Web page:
Tuesday, May 31, 2016

Papa Shaw

The PPSh-41 was produced (all sources including postwar China) in about twelve million copies. It is a cheap basic tube gun, like many others originating in the WWII period. Per Wikipedia:

The PPSh-41 fires the standard Soviet pistol and submachine gun cartridge, the 7.62×25mm (Tokarev). Weighing approximately 12 pounds (5.45 kg) with a loaded 71-round drum and 9.5 pounds (4.32 kg) with a loaded 35-round box magazine, the PPSh is capable of a rate of about 1000 rounds per minute, a very high rate of fire in comparison to most other military submachine guns of World War II. It is a durable, low-maintenance weapon made of low-cost, easily obtained components, primarily stamped sheet metal and wood.

PPSh-41 from soviet.jpg

Its job is to throw lots of lead downrange, the bullets arriving approximately where directed. The rate of fire is more than twice as fast as the USA's M3 "Grease Gun." I do not think the high rate of fire was particularly advantageous, but it was an understandable design choice in an era when the Germans' fast-firing GPMG's were thought to be superior weapons. It was a conscious design decision to make the Russian buzzgun run so fast, for all you have to do to slow down a blowback gun is add a little more weight to the bolt.

The PPSh-41 deserves better regard than to just tag it as another cheap old fashioned burp gun. It was produced in vaster numbers than the rest. The reason for the big production numbers is that the thing served well and usefully in combat. Its cartridge, though not the best pistol cartridge of the era, may have been the best submachine gun cartridge, driving its small bullet fast and flat, with good penetration at the terminal end of the journey. The gun worked even in appalling conditions afield. It gave Russian units extra firepower when attempts to produce a really good semi-automatic battle rifle were fruitless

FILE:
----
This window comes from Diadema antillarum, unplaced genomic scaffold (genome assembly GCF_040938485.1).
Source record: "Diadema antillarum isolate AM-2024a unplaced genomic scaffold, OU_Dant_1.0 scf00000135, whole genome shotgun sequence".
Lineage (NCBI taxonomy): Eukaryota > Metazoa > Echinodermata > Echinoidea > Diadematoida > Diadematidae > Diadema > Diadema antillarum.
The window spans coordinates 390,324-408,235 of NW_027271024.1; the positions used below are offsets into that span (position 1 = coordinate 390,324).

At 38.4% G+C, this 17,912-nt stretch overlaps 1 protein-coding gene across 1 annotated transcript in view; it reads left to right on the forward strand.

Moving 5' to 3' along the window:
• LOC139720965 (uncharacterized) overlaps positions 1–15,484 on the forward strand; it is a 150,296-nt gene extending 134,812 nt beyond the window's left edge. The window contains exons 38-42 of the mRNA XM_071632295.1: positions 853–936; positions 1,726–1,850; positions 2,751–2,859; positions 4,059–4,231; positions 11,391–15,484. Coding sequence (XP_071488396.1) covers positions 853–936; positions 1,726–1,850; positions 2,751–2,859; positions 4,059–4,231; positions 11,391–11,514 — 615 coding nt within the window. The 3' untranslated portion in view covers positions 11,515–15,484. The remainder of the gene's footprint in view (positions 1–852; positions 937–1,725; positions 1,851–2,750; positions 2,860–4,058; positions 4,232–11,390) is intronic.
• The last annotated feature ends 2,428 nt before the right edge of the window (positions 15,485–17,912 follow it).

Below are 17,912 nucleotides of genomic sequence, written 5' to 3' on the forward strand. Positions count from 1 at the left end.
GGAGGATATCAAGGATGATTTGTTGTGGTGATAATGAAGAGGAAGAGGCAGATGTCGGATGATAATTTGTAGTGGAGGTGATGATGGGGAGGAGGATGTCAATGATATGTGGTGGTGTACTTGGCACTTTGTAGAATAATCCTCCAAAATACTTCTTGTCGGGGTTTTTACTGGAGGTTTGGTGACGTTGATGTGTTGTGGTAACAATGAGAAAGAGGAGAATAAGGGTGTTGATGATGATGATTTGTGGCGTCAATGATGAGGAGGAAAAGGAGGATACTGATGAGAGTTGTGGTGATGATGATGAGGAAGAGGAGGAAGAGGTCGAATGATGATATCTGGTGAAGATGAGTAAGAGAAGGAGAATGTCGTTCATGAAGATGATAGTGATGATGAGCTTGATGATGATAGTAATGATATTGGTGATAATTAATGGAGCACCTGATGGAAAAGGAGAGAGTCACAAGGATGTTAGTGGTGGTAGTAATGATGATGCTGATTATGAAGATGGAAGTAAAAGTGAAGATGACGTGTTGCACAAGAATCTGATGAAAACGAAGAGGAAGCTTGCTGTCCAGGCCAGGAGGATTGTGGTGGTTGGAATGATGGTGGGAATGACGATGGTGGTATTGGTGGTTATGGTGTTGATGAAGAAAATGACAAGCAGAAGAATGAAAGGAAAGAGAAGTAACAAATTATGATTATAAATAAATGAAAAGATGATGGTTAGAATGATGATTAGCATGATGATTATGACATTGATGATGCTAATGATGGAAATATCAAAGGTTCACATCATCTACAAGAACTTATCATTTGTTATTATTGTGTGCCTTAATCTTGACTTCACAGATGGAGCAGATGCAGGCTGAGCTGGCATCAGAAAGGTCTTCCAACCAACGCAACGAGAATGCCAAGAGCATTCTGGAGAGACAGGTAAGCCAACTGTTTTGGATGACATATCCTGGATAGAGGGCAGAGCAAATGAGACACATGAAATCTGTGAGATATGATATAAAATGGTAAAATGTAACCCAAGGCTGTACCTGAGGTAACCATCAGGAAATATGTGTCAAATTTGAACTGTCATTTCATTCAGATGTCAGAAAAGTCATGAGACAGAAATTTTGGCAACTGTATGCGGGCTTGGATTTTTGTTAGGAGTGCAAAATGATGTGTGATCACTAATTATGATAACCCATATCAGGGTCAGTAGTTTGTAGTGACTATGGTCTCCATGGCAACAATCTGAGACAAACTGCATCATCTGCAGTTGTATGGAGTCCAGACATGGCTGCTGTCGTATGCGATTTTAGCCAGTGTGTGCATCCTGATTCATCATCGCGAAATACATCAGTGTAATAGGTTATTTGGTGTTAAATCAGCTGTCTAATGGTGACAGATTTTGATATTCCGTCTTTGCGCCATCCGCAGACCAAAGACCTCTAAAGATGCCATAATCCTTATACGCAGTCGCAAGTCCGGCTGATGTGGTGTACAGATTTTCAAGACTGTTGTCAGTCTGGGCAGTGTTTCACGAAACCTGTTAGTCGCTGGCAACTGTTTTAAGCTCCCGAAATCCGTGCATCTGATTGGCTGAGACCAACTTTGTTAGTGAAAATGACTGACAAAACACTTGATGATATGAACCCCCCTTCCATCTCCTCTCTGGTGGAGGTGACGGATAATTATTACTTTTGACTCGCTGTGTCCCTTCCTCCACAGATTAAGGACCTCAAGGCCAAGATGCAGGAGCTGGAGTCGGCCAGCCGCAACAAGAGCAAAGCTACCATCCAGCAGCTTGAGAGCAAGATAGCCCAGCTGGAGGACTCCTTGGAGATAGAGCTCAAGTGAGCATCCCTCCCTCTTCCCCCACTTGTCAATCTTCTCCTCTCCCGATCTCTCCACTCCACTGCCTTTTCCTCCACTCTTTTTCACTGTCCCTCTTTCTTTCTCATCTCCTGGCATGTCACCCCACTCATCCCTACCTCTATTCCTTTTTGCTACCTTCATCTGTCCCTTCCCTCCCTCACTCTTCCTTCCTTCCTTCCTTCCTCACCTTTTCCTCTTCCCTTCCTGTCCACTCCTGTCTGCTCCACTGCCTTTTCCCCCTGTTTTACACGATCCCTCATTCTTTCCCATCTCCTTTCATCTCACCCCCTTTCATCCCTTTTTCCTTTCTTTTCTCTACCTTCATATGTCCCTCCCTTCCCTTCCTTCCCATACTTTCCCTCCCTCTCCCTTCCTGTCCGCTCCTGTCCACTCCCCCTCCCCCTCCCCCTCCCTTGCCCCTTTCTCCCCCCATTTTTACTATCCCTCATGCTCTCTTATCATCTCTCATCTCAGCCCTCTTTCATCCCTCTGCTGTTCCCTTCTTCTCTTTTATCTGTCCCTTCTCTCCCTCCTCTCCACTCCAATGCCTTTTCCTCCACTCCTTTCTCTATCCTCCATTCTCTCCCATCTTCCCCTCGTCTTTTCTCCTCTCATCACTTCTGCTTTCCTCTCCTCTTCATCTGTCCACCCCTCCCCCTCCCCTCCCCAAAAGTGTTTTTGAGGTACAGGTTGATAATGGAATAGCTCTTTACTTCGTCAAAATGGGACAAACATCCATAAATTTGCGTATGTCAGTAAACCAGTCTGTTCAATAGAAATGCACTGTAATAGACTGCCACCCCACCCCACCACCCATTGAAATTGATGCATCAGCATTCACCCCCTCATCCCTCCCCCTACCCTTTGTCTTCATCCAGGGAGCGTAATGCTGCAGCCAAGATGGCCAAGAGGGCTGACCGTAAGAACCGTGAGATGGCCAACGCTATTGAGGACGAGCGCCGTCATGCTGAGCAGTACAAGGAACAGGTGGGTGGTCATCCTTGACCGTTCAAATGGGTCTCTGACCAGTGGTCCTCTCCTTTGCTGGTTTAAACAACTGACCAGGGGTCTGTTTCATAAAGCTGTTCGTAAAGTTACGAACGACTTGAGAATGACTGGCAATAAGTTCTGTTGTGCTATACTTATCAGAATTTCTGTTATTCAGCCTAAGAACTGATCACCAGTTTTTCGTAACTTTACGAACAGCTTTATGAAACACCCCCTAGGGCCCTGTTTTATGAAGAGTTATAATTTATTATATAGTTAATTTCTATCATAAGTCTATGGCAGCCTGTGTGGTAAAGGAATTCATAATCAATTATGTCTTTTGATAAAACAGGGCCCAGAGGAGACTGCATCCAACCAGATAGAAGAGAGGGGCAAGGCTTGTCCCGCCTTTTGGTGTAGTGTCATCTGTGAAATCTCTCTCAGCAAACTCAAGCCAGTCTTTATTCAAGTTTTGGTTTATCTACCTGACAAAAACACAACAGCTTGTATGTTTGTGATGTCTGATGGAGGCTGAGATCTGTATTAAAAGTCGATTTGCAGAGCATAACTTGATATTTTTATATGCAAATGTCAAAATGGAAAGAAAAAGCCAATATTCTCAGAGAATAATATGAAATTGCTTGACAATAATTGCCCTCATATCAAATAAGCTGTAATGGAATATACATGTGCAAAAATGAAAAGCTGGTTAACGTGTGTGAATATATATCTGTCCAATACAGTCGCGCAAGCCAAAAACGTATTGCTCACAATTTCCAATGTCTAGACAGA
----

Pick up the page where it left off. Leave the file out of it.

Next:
It was a peasant's weapon, but so were the longbows of Agincourt. A well-motivated Rooskie armed with this thing could crawl close and then let them have it, a plan that worked all the way to Berlin.

Friday, May 27, 2016

Korth Sky Marshal snubnose

As regular readers know, keeping a snubnose revolver ready to hand is an essential element in my self-protection plans. This gun from Korth costs a lot for a snubnose, nearly a thousand list price. It has some interesting features including Picatinny rail, is chambered in 9mmP and works without moon clips. It might be of great interest to someone who uses the 9mm in an auto pistol and wants a backup gun of the revolver sort. Heck, it might interest anyone who likes cool guns that are a bit unusual.

Friday, May 6, 2016

Summing up on the shotgun

My regular readers know that I regularly say that the shotgun is the best personal defense arm. Nearly all personal defense is short range business, and the shotgun is the best weapon at short range.

After years of saying that--and demonstrating the details--from every angle, I think I am done now. No use harrowing that ground again. You may not agree, but I trust that my reasoning is at least clear to all. Better hit probability than other guns possess, proven track record of stopping fights, and the option to shoot at and hit the chinks in the armor, should body armor be a factor: All this adds up to a persuasive case, to me.